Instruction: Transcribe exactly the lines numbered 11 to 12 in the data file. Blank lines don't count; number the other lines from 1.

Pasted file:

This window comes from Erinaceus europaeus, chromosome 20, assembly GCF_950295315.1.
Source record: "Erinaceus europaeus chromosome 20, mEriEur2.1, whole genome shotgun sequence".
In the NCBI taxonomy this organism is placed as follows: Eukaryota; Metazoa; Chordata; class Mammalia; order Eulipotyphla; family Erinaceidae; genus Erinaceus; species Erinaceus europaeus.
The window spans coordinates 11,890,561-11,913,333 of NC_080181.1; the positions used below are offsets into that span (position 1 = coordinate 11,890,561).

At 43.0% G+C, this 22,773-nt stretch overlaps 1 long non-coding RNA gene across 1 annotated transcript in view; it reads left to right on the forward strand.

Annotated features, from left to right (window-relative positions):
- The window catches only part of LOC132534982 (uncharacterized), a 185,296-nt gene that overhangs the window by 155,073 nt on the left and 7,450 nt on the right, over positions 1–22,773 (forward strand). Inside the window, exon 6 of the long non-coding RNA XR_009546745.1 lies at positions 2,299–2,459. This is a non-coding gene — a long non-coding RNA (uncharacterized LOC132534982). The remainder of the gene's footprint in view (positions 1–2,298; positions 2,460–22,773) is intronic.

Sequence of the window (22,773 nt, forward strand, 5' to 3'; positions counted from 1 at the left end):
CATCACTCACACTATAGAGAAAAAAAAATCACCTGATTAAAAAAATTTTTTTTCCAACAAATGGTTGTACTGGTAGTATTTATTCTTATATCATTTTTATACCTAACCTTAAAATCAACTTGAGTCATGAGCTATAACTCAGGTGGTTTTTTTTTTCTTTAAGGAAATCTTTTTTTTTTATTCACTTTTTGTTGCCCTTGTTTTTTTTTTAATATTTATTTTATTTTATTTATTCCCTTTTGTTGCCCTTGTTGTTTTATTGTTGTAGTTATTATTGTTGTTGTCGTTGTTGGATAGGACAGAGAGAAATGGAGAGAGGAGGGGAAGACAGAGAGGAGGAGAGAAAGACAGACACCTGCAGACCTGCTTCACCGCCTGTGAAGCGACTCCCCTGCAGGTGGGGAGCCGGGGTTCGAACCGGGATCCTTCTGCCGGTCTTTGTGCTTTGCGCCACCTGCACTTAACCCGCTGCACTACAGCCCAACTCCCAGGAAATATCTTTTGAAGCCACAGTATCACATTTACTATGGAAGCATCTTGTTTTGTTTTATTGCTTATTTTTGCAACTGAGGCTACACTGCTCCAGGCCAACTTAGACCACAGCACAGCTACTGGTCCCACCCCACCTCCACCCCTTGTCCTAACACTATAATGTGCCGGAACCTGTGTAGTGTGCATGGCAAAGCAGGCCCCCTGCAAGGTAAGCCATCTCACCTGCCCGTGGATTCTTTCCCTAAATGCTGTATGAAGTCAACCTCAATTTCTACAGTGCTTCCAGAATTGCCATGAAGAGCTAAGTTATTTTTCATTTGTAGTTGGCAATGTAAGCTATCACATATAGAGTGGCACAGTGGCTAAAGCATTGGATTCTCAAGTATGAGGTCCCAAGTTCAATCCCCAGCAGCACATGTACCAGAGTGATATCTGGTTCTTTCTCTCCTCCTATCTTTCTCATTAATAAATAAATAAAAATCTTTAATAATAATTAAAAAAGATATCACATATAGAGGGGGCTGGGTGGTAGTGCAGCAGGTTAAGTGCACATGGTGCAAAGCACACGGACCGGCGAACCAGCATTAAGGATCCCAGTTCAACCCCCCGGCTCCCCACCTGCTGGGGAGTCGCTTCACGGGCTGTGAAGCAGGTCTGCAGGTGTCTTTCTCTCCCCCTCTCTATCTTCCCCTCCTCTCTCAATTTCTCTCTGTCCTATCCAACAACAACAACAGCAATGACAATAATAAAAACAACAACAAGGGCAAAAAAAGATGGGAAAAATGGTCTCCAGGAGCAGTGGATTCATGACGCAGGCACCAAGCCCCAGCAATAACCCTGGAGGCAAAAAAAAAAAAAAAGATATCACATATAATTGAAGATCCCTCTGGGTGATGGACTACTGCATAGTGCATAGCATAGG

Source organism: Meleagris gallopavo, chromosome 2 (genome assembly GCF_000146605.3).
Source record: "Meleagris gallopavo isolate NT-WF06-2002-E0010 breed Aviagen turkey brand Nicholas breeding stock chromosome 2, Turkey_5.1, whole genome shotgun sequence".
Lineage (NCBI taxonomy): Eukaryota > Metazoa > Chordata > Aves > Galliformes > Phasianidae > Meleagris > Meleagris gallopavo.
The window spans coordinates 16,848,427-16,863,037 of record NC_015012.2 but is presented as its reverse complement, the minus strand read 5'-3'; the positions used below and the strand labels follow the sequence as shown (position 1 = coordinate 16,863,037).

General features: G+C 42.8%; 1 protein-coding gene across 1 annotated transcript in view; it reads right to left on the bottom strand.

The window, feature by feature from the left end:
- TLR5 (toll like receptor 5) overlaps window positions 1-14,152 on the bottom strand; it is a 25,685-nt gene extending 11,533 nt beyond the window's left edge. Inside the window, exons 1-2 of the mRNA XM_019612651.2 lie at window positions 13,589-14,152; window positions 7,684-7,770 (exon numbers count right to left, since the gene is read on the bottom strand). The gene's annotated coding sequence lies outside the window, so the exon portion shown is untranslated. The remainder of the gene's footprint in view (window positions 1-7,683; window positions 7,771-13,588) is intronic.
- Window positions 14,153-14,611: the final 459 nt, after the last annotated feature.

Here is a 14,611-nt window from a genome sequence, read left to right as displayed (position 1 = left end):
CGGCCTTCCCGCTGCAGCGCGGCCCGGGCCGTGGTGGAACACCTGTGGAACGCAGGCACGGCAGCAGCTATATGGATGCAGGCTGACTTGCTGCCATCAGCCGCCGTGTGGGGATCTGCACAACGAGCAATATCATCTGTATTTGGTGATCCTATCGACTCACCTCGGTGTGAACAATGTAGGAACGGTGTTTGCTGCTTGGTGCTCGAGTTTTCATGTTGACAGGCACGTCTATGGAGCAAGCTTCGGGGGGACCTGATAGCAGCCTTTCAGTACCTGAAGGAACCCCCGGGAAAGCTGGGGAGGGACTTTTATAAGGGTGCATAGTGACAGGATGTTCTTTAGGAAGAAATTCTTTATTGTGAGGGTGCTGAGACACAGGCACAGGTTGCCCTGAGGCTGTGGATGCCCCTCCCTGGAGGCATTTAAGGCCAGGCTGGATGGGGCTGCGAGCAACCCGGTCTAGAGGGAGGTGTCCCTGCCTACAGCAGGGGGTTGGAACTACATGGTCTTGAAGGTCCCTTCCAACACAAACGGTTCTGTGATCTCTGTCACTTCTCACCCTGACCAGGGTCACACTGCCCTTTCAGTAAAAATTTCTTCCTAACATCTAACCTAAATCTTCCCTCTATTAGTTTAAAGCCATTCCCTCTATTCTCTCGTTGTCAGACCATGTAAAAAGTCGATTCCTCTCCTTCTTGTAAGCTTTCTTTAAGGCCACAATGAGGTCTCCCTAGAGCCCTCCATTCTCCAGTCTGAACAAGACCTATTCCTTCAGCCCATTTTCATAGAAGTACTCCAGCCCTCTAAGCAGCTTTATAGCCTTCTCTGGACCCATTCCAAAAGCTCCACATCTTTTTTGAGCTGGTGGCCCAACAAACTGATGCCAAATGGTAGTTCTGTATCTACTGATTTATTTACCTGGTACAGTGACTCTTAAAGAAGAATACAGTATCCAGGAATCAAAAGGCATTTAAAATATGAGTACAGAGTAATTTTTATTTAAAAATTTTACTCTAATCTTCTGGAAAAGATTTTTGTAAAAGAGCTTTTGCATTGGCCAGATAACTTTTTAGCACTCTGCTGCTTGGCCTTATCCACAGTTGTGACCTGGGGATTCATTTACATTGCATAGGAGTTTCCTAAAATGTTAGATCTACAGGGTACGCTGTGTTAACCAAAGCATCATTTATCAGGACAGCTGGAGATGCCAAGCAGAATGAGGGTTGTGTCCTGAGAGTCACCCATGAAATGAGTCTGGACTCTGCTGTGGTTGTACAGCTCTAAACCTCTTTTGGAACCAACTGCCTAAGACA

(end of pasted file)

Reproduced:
Source record: "Meleagris gallopavo isolate NT-WF06-2002-E0010 breed Aviagen turkey brand Nicholas breeding stock chromosome 2, Turkey_5.1, whole genome shotgun sequence".
Lineage (NCBI taxonomy): Eukaryota > Metazoa > Chordata > Aves > Galliformes > Phasianidae > Meleagris > Meleagris gallopavo.